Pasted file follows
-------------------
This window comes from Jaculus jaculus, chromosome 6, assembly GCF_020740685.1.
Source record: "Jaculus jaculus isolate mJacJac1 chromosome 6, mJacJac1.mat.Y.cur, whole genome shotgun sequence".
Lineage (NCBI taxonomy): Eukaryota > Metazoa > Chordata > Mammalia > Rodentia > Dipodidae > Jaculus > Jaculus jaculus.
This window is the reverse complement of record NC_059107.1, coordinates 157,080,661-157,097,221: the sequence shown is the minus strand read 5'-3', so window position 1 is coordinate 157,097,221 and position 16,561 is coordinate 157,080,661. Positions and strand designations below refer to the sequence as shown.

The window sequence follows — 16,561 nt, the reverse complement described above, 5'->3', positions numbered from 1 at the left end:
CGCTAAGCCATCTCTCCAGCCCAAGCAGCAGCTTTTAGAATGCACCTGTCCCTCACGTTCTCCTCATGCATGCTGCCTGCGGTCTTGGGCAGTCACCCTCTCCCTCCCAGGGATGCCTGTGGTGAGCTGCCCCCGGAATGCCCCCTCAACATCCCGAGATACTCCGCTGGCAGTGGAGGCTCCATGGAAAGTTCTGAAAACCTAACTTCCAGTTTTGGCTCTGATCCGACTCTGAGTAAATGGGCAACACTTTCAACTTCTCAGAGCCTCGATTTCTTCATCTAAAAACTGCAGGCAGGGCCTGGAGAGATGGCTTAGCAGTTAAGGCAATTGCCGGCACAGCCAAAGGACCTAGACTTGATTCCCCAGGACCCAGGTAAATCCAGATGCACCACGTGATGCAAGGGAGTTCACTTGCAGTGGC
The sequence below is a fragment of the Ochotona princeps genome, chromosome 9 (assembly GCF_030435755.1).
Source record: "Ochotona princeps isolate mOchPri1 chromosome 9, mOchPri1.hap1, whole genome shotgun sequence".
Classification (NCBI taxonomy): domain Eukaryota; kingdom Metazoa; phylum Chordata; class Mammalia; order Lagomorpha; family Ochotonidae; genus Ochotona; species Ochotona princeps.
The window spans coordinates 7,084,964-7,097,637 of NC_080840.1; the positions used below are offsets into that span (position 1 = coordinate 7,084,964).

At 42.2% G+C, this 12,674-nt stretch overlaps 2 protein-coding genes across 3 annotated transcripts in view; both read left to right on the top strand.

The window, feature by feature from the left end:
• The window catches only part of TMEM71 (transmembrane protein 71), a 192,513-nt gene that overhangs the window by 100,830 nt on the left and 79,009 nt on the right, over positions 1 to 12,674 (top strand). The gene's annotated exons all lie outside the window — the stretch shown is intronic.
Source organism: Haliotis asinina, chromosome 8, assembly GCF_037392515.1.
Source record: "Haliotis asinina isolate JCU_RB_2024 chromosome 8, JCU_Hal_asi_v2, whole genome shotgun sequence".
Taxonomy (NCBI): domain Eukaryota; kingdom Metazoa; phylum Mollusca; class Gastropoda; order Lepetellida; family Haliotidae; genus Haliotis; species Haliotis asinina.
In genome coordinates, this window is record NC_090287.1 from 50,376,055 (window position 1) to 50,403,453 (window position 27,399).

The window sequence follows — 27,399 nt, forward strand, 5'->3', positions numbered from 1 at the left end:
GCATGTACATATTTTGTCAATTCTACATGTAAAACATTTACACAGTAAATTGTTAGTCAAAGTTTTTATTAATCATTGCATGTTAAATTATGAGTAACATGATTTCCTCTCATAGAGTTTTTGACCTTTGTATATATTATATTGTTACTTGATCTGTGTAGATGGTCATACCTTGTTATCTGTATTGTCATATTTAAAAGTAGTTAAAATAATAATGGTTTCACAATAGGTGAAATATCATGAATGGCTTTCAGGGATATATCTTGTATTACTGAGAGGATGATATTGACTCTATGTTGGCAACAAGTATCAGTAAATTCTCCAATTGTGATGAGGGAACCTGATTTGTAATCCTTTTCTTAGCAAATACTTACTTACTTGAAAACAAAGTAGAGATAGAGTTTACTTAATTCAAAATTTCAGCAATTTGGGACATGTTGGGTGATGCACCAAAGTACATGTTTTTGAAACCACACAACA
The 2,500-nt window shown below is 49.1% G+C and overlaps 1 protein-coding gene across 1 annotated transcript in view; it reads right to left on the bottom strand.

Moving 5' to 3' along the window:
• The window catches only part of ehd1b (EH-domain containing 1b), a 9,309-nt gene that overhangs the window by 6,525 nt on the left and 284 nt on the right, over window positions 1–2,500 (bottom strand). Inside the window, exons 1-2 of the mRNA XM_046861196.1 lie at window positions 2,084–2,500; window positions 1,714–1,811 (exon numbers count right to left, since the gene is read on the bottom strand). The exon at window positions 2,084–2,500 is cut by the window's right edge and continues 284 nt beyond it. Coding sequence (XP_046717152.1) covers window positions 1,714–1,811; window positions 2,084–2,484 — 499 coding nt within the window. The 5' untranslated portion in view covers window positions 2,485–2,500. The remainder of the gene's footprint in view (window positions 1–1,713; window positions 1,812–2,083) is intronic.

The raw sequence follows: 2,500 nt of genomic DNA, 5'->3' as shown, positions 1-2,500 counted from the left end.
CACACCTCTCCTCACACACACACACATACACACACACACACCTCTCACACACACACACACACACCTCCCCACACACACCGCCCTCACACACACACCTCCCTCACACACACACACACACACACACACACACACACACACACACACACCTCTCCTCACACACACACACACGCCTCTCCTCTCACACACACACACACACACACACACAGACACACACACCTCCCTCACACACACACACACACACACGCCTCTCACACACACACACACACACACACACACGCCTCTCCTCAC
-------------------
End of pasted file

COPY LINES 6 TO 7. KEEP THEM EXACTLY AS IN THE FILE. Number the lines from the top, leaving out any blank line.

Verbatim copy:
CGCTAAGCCATCTCTCCAGCCCAAGCAGCAGCTTTTAGAATGCACCTGTCCCTCACGTTCTCCTCATGCATGCTGCCTGCGGTCTTGGGCAGTCACCCTCTCCCTCCCAGGGATGCCTGTGGTGAGCTGCCCCCGGAATGCCCCCTCAACATCCCGAGATACTCCGCTGGCAGTGGAGGCTCCATGGAAAGTTCTGAAAACCTAACTTCCAGTTTTGGCTCTGATCCGACTCTGAGTAAATGGGCAACACTTTCAACTTCTCAGAGCCTCGATTTCTTCATCTAAAAACTGCAGGCAGGGCCTGGAGAGATGGCTTAGCAGTTAAGGCAATTGCCGGCACAGCCAAAGGACCTAGACTTGATTCCCCAGGACCCAGGTAAATCCAGATGCACCACGTGATGCAAGGGAGTTCACTTGCAGTGGC
The sequence below is a fragment of the Ochotona princeps genome, chromosome 9 (assembly GCF_030435755.1).